Ancient China is brought to life in stunning form as Total War’s latest historical strategy game proves a franchise highlight.
A lifetime spent playing video games has left us with an unexpectedly detailed knowledge of Nordic mythology, despite never having learnt a thing about it from any other source (Marvel doesn’t really count). We also surprise ourselves by how familiar we are with the historical figures and politics from Romance of the Three Kingdoms, the classic novel detailing civil war in Ancient China.
We’ve never read it, but we’ve played enough Dynasty Warriors games to be instantly familiar with the set-up and the major players. The problem is that the Dynasty Warriors games are awful, so it’s a relief to find the setting being used for a game that’s considerably more entertaining.
We should make it immediately clear that while the setting is the same this has absolutely nothing to do with Dynasty Warriors in terms of either creators or gameplay. It’s the latest in a long line of epic strategy games from British developer Creative Assembly, and, ignoring smaller scale spin-offs, the first mainline historical one since 2013’s Rome II. The last few years, the series has been concentrating on fantasy Warhammer games, but Three Kingdoms proves that a realistic historical setting can be just as engrossing.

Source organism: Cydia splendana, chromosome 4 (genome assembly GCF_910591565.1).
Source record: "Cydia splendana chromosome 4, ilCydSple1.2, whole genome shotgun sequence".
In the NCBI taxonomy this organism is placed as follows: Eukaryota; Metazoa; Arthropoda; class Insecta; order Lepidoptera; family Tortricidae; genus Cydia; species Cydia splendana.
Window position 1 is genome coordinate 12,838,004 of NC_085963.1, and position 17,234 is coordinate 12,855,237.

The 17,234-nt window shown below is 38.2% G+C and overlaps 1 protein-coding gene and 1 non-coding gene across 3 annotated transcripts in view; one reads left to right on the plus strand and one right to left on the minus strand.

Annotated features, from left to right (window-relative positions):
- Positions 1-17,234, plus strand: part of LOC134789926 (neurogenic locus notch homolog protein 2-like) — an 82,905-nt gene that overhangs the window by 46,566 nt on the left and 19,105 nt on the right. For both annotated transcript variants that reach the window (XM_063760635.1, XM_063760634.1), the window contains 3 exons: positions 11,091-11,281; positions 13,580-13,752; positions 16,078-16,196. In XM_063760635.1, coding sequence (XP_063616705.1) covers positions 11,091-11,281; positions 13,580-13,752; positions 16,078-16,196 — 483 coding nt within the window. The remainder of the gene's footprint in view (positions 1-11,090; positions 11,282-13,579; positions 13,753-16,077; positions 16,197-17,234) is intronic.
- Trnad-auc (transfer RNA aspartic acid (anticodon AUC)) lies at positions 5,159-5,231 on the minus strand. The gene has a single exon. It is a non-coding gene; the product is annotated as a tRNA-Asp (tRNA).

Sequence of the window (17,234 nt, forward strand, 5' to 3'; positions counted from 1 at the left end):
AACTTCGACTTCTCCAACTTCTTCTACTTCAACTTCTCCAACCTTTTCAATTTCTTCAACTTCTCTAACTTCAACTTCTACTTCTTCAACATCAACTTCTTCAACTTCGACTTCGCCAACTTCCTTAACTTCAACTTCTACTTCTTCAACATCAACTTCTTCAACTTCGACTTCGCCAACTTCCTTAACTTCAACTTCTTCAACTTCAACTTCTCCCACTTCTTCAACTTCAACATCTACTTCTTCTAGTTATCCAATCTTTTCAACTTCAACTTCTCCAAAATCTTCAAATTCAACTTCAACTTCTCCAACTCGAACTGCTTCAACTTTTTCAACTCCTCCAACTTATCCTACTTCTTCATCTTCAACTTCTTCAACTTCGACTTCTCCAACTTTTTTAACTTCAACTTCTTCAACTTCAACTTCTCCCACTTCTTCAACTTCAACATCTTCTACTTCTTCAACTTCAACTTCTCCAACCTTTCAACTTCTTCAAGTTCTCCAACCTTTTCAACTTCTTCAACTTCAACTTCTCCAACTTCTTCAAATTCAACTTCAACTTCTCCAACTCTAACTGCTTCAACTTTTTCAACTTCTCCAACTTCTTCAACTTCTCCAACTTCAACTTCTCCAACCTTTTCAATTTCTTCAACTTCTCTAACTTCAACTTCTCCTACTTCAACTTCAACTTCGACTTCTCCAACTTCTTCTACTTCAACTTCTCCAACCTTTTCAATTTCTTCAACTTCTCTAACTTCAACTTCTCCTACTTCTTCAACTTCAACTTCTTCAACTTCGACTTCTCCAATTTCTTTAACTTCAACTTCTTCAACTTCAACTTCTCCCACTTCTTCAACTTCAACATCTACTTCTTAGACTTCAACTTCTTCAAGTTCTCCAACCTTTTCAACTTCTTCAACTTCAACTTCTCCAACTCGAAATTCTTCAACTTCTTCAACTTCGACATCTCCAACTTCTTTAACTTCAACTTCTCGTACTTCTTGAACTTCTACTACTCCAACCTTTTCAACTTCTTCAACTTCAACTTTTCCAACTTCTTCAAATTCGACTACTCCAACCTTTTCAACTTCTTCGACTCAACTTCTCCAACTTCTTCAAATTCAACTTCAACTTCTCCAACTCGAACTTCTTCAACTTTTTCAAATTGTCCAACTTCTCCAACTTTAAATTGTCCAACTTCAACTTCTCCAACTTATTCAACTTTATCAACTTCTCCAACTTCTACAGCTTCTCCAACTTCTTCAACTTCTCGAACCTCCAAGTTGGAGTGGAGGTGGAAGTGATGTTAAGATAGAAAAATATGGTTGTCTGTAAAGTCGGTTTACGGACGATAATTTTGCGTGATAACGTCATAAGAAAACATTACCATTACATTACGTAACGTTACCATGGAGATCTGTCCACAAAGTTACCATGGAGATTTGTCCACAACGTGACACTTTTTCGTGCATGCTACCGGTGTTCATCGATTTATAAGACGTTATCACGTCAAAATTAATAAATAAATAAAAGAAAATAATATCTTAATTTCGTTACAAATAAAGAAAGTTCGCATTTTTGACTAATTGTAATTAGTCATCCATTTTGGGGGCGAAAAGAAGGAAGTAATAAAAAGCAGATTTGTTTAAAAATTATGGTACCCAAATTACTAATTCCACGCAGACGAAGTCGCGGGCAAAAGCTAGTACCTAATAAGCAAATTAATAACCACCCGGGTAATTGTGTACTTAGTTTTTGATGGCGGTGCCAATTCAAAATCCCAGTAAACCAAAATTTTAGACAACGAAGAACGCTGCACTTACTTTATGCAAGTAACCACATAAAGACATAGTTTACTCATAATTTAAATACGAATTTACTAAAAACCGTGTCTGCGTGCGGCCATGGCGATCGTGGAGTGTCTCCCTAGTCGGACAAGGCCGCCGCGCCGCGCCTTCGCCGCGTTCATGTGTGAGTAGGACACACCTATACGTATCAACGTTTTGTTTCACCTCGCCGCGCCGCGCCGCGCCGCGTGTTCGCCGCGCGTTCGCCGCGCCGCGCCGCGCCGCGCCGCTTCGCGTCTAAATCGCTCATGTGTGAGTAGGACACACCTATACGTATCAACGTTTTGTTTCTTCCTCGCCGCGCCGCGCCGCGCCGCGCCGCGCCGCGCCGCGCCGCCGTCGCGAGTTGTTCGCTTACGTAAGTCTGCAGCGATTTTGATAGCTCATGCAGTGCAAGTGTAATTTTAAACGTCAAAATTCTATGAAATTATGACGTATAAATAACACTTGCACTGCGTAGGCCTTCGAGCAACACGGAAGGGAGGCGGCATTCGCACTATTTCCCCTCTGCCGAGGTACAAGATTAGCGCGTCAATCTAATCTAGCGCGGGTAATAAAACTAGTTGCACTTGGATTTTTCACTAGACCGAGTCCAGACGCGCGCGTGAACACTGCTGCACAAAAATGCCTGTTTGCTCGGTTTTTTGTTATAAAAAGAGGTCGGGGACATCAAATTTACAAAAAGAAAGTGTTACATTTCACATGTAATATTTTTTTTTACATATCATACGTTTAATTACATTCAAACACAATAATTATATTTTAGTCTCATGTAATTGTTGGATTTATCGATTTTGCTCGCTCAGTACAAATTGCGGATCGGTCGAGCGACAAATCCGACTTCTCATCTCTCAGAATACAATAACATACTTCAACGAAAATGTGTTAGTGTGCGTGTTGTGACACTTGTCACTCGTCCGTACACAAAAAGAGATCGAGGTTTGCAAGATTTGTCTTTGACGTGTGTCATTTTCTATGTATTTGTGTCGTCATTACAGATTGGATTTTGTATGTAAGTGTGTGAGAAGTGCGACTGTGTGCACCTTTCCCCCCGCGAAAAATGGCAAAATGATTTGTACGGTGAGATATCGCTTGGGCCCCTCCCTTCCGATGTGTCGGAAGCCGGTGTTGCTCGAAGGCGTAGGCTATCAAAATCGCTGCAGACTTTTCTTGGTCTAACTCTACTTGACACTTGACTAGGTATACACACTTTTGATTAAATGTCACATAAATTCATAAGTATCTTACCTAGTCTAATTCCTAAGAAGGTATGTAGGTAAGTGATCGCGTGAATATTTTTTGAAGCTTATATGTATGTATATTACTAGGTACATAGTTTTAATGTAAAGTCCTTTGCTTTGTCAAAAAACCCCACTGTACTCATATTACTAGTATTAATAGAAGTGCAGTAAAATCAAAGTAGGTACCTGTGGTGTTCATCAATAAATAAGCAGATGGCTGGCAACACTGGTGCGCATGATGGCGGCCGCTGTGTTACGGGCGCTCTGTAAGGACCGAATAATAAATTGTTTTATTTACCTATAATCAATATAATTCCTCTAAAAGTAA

This is the first time the Total War series has ever dealt with China in any major way and it’s immediately obvious that the setting is perfect for the franchise. There are three major factions, with a clear goal to reunite the country, but also dozens of smaller factions and hundreds of colourful and interesting characters to meet along the way. For years now Total War has been increasing the influence and importance of individual generals and leaders and the Three Kingdoms period presents the prefect way to humanise every battle and have it be more than just an abstract game of toy soldiers.
Three Kingdoms uses the same basic set-up as all the main Total War titles, with overall control of your armies taking place on a turn-based strategic map. You can play the whole game from here if you like, constructing buildings, training troops, and taking diplomatic and personal decisions. This works much like a simplified version of Civilization, but since the gameplay emphasis is very different that’s in no way a negative.